To give insight into some of the poetry of verses 3–6, God divided the waters first, with the Red Sea when Israel left Egypt, and second, when Israel entered the Promised Land crossing the Jordan River. Likewise, after the Exodus when the nation of Israel was at Mount Sinai receiving the 10 commandments, God descended and the mountain quaked (Exodus 19:18).

Verse 7 is interesting. What is a proper response to God’s mighty acts of power with which He rescued a nation? Fearing the Lord, in the Old Testament, was usually synonymous with salvation, thus after reading of God’s actions, he calls us to “tremble.” Not only should we tremble, but we should tremble before the Lord. “Lord” here is the word adon, which we often transliterate “Adoni.”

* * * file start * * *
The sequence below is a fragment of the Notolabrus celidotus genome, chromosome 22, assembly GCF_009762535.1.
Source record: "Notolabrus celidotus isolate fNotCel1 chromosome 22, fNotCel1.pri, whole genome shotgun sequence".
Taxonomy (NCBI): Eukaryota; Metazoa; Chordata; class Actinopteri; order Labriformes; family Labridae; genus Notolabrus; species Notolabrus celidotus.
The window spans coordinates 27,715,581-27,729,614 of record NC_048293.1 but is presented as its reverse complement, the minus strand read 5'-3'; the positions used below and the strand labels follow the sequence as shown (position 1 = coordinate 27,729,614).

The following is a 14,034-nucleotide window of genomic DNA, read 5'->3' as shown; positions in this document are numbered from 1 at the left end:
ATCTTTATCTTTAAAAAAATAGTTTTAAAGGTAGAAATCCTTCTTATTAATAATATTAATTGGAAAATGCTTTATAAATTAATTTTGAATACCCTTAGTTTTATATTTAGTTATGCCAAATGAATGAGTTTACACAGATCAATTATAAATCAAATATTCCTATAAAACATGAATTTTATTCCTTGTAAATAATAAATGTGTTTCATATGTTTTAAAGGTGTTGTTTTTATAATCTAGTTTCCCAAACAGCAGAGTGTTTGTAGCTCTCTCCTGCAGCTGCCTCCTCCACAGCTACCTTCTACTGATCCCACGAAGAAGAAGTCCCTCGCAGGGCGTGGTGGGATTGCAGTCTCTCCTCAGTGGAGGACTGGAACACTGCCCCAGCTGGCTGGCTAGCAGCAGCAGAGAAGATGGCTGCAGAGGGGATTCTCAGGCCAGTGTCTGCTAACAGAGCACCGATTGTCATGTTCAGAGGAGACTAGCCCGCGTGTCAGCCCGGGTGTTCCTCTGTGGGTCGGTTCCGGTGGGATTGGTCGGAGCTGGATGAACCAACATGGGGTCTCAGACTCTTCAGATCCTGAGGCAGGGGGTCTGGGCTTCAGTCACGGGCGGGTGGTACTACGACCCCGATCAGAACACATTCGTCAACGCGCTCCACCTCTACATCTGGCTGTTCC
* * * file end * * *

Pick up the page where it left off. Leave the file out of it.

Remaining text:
Although “Adoni” may refer to God, it is also a word used of a nobleman or someone of a high earthly status. All that to say, it could be generic. However, if there were any confusion, the psalmist let’s us know, this “lord” is not just any lord, it is “the Lord, the God of Jacob.” And not only is He a God who delivers, but He is a God who provides. He can turn a rock in the desert into water (Numbers 20:11).

Is there a time in your calendar to remember what the Lord has done? When you praise Him for your rescue and His provision? The amazing thing is, after Christ, our hearts are God’s “sanctuary” and our lives are “His dominion.” How does that strike you today? Are you worshipping God as someone of status or are you worshipping Him for who He really is, the God of Jacob, a deliverer, a provider, a mighty rescuer, to whom belongs all glory and honor forever and ever.

By: Tyler Short — Connections Ministry Associate

June 16, 2018

Today you should read: Psalm 112-113

Praise the Lord!

Both of our psalms for today begin with this phrase. Did you notice the rest of each of the psalms?